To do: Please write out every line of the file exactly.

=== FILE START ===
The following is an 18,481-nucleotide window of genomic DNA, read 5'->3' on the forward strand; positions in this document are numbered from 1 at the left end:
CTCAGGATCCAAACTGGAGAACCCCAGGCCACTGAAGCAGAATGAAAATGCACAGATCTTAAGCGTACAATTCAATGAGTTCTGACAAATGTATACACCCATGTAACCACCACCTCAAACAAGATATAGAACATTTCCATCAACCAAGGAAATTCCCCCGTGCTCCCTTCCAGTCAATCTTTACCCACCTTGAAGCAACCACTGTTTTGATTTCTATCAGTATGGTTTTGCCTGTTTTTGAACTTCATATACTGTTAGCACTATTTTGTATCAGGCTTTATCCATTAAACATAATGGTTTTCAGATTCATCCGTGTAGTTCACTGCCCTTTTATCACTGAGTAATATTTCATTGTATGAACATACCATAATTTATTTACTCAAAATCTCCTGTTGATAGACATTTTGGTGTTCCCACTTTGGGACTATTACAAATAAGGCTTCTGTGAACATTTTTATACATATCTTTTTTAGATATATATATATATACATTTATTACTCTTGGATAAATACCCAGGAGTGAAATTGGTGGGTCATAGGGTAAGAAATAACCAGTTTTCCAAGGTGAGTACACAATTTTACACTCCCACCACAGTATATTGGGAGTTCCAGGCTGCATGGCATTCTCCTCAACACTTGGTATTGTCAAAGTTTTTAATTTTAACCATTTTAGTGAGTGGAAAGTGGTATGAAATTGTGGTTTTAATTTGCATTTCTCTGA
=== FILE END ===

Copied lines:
The following is an 18,481-nucleotide window of genomic DNA, read 5'->3' on the forward strand; positions in this document are numbered from 1 at the left end:
CTCAGGATCCAAACTGGAGAACCCCAGGCCACTGAAGCAGAATGAAAATGCACAGATCTTAAGCGTACAATTCAATGAGTTCTGACAAATGTATACACCCATGTAACCACCACCTCAAACAAGATATAGAACATTTCCATCAACCAAGGAAATTCCCCCGTGCTCCCTTCCAGTCAATCTTTACCCACCTTGAAGCAACCACTGTTTTGATTTCTATCAGTATGGTTTTGCCTGTTTTTGAACTTCATATACTGTTAGCACTATTTTGTATCAGGCTTTATCCATTAAACATAATGGTTTTCAGATTCATCCGTGTAGTTCACTGCCCTTTTATCACTGAGTAATATTTCATTGTATGAACATACCATAATTTATTTACTCAAAATCTCCTGTTGATAGACATTTTGGTGTTCCCACTTTGGGACTATTACAAATAAGGCTTCTGTGAACATTTTTATACATATCTTTTTTAGATATATATATATATACATTTATTACTCTTGGATAAATACCCAGGAGTGAAATTGGTGGGTCATAGGGTAAGAAATAACCAGTTTTCCAAGGTGAGTACACAATTTTACACTCCCACCACAGTATATTGGGAGTTCCAGGCTGCATGGCATTCTCCTCAACACTTGGTATTGTCAAAGTTTTTAATTTTAACCATTTTAGTGAGTGGAAAGTGGTATGAAATTGTGGTTTTAATTTGCATTTCTCTGA